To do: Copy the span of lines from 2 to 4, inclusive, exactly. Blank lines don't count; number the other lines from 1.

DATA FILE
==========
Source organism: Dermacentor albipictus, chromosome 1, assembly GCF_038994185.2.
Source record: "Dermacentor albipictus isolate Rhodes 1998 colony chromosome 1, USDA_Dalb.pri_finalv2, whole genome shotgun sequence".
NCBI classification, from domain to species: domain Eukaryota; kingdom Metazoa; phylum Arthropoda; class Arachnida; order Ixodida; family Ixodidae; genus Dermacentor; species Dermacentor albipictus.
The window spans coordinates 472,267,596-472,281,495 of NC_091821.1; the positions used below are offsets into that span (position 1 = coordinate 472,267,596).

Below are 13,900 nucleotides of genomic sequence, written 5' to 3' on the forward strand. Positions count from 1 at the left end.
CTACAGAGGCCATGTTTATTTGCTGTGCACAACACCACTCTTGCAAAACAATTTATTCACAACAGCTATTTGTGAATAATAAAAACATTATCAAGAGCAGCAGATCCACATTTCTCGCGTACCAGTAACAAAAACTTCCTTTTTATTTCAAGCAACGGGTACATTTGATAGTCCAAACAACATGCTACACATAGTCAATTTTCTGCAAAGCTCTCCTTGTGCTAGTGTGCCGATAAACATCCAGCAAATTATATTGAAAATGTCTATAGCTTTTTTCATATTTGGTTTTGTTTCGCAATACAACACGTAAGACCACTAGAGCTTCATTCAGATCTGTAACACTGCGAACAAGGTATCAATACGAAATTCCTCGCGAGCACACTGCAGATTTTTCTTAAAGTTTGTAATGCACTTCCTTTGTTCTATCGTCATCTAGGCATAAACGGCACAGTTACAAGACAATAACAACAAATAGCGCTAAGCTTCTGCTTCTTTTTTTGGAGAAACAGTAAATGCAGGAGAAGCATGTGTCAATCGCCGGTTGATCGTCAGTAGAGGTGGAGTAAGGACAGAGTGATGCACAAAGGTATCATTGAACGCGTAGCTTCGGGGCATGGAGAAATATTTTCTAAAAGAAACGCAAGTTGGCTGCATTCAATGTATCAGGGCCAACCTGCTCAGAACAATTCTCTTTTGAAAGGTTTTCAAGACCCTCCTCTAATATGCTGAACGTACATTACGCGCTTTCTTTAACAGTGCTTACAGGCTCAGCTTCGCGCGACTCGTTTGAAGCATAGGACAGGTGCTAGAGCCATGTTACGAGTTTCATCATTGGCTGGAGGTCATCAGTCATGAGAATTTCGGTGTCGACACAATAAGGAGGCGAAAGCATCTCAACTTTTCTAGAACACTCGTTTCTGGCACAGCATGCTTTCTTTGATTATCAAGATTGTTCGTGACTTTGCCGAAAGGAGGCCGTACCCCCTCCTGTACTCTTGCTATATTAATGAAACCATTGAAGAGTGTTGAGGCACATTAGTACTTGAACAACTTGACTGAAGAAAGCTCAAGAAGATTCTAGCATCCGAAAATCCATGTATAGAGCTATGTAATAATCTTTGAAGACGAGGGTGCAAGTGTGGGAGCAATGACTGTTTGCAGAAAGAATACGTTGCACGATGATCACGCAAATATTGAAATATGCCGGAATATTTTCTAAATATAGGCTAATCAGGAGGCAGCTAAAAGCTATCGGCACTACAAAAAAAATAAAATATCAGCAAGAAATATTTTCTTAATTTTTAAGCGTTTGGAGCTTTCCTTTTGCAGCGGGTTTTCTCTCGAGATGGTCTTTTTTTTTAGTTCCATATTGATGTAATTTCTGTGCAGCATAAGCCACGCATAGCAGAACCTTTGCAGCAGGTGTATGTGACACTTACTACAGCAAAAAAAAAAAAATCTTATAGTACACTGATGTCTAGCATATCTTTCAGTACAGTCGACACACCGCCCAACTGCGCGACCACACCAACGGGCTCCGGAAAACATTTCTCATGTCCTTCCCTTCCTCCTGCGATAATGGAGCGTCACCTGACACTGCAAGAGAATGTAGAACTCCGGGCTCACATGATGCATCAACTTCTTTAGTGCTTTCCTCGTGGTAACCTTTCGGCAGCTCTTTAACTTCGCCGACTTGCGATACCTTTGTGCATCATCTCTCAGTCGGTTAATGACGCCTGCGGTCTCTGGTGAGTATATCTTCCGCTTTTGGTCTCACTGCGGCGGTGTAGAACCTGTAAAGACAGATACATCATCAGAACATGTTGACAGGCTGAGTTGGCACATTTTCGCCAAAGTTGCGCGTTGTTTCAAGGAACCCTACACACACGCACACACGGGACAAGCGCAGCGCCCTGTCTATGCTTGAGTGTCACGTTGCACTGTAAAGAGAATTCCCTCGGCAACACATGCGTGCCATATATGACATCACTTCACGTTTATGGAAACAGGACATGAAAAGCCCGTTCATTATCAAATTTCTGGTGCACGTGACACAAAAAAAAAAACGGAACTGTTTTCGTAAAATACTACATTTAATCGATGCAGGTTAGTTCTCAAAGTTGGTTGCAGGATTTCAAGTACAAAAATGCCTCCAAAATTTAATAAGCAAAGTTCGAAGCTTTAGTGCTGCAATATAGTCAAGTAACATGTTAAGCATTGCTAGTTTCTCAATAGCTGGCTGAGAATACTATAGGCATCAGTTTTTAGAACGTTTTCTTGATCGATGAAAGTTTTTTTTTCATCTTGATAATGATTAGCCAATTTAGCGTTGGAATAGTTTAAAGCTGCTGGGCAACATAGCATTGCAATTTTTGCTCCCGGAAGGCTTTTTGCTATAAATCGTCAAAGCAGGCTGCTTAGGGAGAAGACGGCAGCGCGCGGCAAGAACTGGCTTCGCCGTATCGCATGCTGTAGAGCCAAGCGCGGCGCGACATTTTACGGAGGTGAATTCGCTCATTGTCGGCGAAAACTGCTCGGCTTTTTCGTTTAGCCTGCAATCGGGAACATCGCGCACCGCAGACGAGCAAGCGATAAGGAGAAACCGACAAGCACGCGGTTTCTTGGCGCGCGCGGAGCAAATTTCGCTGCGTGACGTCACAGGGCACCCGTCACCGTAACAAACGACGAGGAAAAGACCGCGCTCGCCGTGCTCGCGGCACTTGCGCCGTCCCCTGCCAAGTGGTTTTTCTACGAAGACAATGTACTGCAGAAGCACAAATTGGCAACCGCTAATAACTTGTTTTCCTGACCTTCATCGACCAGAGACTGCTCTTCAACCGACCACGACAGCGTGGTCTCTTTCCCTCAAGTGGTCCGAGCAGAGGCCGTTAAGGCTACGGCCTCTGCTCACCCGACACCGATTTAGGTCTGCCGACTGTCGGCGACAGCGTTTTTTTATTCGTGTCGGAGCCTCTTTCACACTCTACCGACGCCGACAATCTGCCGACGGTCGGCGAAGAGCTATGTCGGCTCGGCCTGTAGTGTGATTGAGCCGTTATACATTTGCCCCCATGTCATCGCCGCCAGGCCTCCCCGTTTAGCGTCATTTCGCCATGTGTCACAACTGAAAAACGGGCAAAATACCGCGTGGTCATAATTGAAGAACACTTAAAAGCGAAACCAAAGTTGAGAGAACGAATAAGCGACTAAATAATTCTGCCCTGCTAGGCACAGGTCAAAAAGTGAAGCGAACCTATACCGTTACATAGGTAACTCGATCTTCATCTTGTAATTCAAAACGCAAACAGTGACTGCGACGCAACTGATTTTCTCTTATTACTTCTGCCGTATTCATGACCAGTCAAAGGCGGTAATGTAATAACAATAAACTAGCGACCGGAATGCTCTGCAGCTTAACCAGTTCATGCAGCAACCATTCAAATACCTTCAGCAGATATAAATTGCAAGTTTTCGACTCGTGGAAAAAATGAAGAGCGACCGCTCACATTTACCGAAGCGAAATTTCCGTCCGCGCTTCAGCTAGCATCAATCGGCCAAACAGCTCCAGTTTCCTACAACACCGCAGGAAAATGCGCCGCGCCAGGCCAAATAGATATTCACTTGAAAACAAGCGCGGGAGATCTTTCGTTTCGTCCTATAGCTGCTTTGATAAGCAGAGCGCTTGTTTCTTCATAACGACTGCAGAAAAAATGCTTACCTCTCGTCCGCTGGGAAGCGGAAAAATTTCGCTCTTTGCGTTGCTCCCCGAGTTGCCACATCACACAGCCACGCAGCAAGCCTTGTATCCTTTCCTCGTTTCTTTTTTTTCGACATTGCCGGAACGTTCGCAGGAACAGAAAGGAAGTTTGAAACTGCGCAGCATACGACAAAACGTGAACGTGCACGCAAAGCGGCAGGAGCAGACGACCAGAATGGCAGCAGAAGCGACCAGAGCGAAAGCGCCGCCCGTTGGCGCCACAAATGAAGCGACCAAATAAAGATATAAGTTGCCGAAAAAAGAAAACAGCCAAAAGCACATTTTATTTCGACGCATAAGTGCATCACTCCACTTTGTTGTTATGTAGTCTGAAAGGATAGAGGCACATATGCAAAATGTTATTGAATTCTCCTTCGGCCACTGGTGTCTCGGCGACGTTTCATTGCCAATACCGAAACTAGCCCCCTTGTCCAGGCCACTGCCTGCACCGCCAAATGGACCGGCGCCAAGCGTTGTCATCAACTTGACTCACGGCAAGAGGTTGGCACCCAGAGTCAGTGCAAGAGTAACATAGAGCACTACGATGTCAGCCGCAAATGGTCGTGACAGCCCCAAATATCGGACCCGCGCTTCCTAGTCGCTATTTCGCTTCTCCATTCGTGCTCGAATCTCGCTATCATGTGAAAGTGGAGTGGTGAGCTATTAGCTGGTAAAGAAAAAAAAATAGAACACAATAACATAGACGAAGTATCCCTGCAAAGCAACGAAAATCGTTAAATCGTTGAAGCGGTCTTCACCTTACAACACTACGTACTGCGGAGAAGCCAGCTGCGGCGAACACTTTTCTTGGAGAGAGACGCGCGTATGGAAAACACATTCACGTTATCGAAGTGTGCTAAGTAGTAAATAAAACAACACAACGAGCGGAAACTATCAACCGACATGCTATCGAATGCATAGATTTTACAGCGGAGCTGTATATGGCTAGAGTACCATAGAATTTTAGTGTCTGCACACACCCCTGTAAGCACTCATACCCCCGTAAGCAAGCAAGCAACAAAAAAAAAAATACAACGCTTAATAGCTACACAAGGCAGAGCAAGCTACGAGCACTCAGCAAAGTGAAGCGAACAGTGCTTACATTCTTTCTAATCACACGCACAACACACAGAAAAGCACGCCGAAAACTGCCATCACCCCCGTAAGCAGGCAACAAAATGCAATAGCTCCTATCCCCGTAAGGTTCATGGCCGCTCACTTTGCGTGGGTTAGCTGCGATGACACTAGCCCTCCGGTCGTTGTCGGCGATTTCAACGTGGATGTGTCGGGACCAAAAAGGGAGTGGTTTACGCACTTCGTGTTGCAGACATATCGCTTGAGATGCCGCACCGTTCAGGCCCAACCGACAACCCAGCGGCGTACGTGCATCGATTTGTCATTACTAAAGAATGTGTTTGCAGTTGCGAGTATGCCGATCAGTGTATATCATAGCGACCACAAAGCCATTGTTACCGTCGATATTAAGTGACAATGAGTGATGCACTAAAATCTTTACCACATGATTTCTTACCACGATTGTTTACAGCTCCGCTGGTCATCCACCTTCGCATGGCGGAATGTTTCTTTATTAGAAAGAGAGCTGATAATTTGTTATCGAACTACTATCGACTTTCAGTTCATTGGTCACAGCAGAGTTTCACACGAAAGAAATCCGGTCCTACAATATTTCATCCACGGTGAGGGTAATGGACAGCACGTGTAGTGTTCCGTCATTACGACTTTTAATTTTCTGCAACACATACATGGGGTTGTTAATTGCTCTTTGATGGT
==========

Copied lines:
Source record: "Dermacentor albipictus isolate Rhodes 1998 colony chromosome 1, USDA_Dalb.pri_finalv2, whole genome shotgun sequence".
NCBI classification, from domain to species: domain Eukaryota; kingdom Metazoa; phylum Arthropoda; class Arachnida; order Ixodida; family Ixodidae; genus Dermacentor; species Dermacentor albipictus.
The window spans coordinates 472,267,596-472,281,495 of NC_091821.1; the positions used below are offsets into that span (position 1 = coordinate 472,267,596).